Less than 3 kilometres on we were into Charleroi and turning right onto the Sambre.

This sign is confusing as it shows the turning towards Bruxelles, Mons and Tournai that we had just come from!

We turned onto the Haute Sambre in the direction of Thuin.

We were finding the riverbanks ever changing, from industrial to residential, from city park to countryside. And within 5 kms we were at our first Haute Sambre lock, Monceau-sun-Sambre. I had phoned ahead to the éclusier as normal good practise and he said that he would prepare the lock. So we were surprised when we came round a slight bend to go into the lock to find that the gates were closed.

Thinking that the éclusier would be keeping a watch for us to arrive the Captain held Calliope midstream as best he could, given the cross wind! After a while, lock gates still closed, I called again. Ah yes, he would now prepare the lock! And after another five minutes we saw that the lock was beginning to empty.

After another five minutes the gates opened and we went in – both looking as always for the best option for securing both ends of the barge. It was difficult; we went to the front of the lock looking for options. It is only a 4.9m lock, but the bollards at the top are set back and impossible to see from the bottom of the lock. I was just climbing onto the roof in the hope of throwing a rope from there when the éclusier appeared and gestured to us to come astern and tie to two bollards low down in the wall.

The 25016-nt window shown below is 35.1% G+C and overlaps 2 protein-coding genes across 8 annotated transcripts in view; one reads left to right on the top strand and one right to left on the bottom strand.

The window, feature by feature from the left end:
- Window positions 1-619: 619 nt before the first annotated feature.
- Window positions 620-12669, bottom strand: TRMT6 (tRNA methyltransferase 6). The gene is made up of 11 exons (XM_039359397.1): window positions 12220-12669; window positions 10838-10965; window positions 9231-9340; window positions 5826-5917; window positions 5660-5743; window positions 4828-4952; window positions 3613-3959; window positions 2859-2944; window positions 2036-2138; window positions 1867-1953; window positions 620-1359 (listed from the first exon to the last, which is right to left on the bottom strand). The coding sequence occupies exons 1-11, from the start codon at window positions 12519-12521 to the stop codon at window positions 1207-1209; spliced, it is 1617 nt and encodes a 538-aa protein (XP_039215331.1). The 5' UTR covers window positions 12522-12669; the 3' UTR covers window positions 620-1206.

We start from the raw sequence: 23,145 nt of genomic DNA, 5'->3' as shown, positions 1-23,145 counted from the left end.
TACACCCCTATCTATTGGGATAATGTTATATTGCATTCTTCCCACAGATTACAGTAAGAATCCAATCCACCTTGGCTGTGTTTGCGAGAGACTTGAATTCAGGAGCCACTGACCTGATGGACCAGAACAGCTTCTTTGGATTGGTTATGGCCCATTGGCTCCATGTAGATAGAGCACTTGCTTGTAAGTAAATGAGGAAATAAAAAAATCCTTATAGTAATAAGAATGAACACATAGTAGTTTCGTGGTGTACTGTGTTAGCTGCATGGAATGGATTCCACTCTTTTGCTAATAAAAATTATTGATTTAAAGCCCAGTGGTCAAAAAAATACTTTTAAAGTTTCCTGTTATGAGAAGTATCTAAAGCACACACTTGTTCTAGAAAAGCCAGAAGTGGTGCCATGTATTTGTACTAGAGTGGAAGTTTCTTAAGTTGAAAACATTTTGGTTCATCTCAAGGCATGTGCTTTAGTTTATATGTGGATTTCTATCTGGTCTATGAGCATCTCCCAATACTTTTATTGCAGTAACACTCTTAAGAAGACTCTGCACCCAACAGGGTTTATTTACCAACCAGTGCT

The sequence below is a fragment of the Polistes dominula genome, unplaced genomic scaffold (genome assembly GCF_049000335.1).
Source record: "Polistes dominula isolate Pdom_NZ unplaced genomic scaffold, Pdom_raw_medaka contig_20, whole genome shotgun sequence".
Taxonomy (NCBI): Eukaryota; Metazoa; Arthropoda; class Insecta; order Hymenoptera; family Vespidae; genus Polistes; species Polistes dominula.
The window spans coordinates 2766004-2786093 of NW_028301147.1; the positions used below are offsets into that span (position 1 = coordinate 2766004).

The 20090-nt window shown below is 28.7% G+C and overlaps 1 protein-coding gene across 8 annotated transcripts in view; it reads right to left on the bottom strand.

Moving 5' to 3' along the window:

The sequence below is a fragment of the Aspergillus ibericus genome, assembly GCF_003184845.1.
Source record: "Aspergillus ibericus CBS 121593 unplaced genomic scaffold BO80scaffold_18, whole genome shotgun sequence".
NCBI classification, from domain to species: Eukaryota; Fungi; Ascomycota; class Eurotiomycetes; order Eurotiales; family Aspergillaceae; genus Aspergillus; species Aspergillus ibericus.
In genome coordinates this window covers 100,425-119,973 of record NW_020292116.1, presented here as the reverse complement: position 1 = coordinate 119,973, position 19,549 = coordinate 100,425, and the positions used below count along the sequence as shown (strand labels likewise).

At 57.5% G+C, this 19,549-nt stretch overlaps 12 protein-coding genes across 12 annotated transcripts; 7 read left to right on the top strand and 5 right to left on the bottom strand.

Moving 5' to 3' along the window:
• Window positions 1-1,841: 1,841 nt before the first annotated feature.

This was seemingly odd advice as there were no bollards higher in the wall to move up to as the water n the lock rose, but we obediently did as we were told. And then all became clear!!!! The éclusier appeared above us with a big hook and a long piece of cord, which he let down, we hung our ropes to, and we took up and passed round d the hidden bollards on the quay!

Voila! It all worked perfectly.

Soon the lock was full and were ready to carry on up river, under grey skies.

A quick few things should be said about the Sambre. For 15 years the river could be cruised from its French side and its Belgian side, but not all the way through. Now this beautiful route between the two countries has been reopened (July 2021), following reconstruction of the aqueducts at Vadencourt and Macquencourt. The French Government paid for half the cost of restoring the canal, the rest of the €15 million investment being covered by the local authorities.

There is evidence of the infrastructure being improved further, with river side roads and paths being relaid, new pontoons and water/electricity supplies for plaisanciers, and dredging of sections in danger of silting up. Travel this waterway! It’s worth it.

Now we really did feel we were out on the country. We saw a king fisher – our first this year – mild mannered cows chewed peacefully as we went by; fisherman nodded and pulled in their lines; the small village of Landelies came into view.

The next lock is at Abbaye d’Aulne, a mere two and a half kms further, where we were to moor up for a couple of days. Once more we helped at the lock, and then onto the long quay just beyond where there was plenty of space for us.

The Abbaye is a monumental place – just full of interest, history, ruins and architecture. Lunch came first but then a walk round the ruins was a must. According to legend (and the English guide book) the Abbey was formed in 637 and there have been monastic structures here ever since. It was in the 12th-13th Century that the Cistercians settled in here, forcing the local inhabitants to sell their property to the abbey on pain of excommunication. Not exactly a kindly thing to do.